Some 60,000 Chinese troops have been deployed to plants trees in an extended area around Beijing roughly the size of Utah, according to Asia Times.
The region suffers from dense air pollution, with the vast reforestation project intended to counter smog that regularly envelops the capital and parts of the northern provinces, especially in winter.
More than 6.66 million hectares (32,500 square miles) of new forest will be planted in 2018, with the People’s Liberation Army reassigning tens of thousands of infantry, with additional help from the police force.
Many of the troops will work in the heavily industrial province of Hebei, which circles Beijing. Authorities in Hebei have pledged to raise total forest coverage to 35 percent by the end of 2020.
The initiative is part of a wider plan to increase China’s overall level of forestation from 21.7 percent to 23 percent by the end of the decade, and to 26 percent by 2035.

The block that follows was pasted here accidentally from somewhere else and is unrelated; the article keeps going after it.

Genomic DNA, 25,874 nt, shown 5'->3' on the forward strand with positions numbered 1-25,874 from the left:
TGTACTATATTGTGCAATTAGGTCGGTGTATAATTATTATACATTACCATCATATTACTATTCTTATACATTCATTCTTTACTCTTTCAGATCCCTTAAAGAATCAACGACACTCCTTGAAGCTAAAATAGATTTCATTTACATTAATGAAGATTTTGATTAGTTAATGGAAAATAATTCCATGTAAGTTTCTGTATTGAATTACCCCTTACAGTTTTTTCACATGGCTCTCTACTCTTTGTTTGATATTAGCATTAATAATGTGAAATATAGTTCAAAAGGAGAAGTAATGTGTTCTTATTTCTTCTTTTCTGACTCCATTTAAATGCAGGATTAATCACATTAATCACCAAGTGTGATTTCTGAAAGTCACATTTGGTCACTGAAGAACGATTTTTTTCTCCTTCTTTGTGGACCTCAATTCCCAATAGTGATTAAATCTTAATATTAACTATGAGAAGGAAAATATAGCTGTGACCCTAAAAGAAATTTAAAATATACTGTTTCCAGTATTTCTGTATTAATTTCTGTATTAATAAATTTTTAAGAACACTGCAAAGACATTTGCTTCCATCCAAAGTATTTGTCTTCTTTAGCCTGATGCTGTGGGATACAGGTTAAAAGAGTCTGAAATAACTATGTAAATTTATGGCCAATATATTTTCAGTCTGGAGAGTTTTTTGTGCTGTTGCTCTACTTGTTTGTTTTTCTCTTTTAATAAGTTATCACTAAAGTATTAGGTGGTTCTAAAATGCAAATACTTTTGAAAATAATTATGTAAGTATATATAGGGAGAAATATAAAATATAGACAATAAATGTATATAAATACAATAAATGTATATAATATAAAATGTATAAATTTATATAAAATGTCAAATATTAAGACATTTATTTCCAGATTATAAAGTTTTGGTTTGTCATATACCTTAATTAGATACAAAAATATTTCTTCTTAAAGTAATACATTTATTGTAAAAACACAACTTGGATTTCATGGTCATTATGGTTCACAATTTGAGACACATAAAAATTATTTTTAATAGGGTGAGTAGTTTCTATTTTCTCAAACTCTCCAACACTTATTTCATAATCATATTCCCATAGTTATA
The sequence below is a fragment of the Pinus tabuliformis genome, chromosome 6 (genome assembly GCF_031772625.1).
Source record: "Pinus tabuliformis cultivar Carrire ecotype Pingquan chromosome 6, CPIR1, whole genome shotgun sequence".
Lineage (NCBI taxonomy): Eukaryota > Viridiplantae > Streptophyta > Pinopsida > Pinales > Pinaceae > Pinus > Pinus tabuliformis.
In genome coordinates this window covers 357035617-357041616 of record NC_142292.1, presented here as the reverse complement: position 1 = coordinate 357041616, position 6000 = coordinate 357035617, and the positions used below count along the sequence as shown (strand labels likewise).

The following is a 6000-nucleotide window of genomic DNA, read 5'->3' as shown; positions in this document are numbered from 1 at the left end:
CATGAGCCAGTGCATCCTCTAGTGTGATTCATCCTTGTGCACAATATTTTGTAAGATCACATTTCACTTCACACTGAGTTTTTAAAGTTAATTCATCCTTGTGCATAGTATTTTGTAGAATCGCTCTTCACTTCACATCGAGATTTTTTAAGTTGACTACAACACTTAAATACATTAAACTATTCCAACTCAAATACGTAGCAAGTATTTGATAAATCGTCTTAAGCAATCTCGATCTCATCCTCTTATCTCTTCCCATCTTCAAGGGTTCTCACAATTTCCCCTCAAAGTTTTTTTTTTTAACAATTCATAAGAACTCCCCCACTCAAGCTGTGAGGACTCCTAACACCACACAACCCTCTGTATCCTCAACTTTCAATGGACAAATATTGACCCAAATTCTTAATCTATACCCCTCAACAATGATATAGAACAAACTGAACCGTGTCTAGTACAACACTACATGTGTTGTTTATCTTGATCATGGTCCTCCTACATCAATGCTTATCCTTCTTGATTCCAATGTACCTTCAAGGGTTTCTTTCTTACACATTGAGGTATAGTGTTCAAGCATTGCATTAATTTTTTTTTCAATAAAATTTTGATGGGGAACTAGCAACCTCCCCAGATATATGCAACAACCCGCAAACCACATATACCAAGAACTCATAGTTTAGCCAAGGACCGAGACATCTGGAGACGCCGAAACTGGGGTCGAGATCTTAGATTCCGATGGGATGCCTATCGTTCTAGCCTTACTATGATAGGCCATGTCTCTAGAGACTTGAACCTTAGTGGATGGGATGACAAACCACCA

China has long been the world’s largest polluter, producing almost double the amount of carbon dioxide than the world’s second biggest polluter, the U.S.
However, China has sought to lessen its over reliance on coal in recent years, and is looking to renewable energy by making huge investments in the research and deployment of solar and wind technologies. The country is also emerging as the world leader in the development of electric cars.
Following Washington’s decision to withdraw from the Paris climate change agreement last year, China is filling the leadership vacuum when it comes to climate change.
“The Paris Agreement is a hard-won achievement,” Chinese President Xi Jinping said at Davos last year. “All signatories should stick to it instead of walking away from it, as this is a responsibility we must assume for future generations.”
Cover image: Soldiers holding shovels stand in line during a voluntary tree-planting activity on March 24, 2007 in Beijing, China. (China Photos/Getty Images)